Men (and Women) of Medicine
The world dictates that in the field of medicine, men are doctors and women are nurses. This popular belief was globally crafted over time with cultural beliefs, laws, and restrictions. From early times, women have been thought of as inferior to men. This belief has caused a subsequent belief that women are less deserving of education. Due to this, women have been finding it difficult to obtain a high position job or an equal income compared to men in the United States.
Ever since the start of the professionalization of the field of medicine, women have been limited to allied health occupations such as nursing and midwifery. It was not until the 1800s when women started filling important roles in the medical field. In 1801, Lovisa Arberg became the first doctor and surgeon in Sweden. In 1803, Amalia Assur became the first dentist in Europe.
In the case of the United States, Elizabeth Blackwell was the first woman to graduate from a medical school in 1821. The list goes on and on. This demonstrates that over time, women have slowly been advancing further towards the gender equalization in the medical field. For instance, women were 9% of the enrolled at medical schools in 1969 but by 1976, this number had increased to 20%.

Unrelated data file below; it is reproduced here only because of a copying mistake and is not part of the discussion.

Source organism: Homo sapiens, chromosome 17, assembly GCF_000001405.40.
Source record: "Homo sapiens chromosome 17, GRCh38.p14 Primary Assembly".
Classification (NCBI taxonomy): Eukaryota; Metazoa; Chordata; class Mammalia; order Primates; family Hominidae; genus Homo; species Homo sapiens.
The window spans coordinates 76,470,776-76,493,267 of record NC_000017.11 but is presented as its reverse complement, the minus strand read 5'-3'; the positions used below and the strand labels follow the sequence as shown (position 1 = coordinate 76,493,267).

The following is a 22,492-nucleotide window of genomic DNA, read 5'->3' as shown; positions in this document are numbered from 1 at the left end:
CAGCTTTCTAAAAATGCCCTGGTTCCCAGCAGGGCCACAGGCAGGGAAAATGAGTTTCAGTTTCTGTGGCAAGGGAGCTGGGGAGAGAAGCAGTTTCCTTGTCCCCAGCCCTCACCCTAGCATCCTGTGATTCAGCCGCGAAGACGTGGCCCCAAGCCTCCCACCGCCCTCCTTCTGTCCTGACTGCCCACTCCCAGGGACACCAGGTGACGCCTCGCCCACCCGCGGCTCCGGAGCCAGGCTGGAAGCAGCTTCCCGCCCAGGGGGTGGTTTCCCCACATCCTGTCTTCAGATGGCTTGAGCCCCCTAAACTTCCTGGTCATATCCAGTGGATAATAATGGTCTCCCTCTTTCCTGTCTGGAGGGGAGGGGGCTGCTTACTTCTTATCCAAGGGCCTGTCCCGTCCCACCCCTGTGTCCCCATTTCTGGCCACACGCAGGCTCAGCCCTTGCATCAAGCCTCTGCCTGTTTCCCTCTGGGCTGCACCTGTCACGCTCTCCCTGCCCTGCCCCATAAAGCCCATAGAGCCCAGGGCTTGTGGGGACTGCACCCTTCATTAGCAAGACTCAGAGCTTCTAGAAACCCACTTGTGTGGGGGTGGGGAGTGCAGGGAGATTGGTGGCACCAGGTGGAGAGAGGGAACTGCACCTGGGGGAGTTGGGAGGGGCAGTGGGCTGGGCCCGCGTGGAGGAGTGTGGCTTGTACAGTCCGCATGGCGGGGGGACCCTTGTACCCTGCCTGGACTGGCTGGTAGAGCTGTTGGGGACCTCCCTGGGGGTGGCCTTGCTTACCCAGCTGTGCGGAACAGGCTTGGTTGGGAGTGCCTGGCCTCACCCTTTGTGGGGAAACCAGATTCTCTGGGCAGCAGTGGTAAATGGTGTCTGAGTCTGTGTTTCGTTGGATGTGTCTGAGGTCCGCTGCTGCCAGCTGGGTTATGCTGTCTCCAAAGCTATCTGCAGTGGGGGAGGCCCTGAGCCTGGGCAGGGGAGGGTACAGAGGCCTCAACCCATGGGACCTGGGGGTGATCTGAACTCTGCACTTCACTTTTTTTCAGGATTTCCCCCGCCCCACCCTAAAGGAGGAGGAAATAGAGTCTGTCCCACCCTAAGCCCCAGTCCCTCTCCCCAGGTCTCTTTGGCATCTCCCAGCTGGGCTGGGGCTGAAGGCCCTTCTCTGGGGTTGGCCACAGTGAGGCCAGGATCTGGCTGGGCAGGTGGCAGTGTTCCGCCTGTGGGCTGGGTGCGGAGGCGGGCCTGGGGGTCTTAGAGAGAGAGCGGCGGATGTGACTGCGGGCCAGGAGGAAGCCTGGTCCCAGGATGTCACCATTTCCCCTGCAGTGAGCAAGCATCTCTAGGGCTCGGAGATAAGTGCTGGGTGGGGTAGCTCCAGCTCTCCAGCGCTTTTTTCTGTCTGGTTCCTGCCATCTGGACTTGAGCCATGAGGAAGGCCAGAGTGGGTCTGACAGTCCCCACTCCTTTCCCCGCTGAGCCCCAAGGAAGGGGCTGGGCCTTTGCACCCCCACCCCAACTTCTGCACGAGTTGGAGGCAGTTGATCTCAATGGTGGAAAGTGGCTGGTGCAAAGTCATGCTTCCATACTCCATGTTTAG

Even though this is true, discrimination against women in the medical field still exists. This is shown through the fact that men still populate the medical field more than women. Even when a web search is done on popular search engine websites such as Google or Bing, searching the term "nurse" leads to images of female nurses and the searching of the term "doctor" provides you with images of male doctors. Men still dominate the specialized field of surgery while...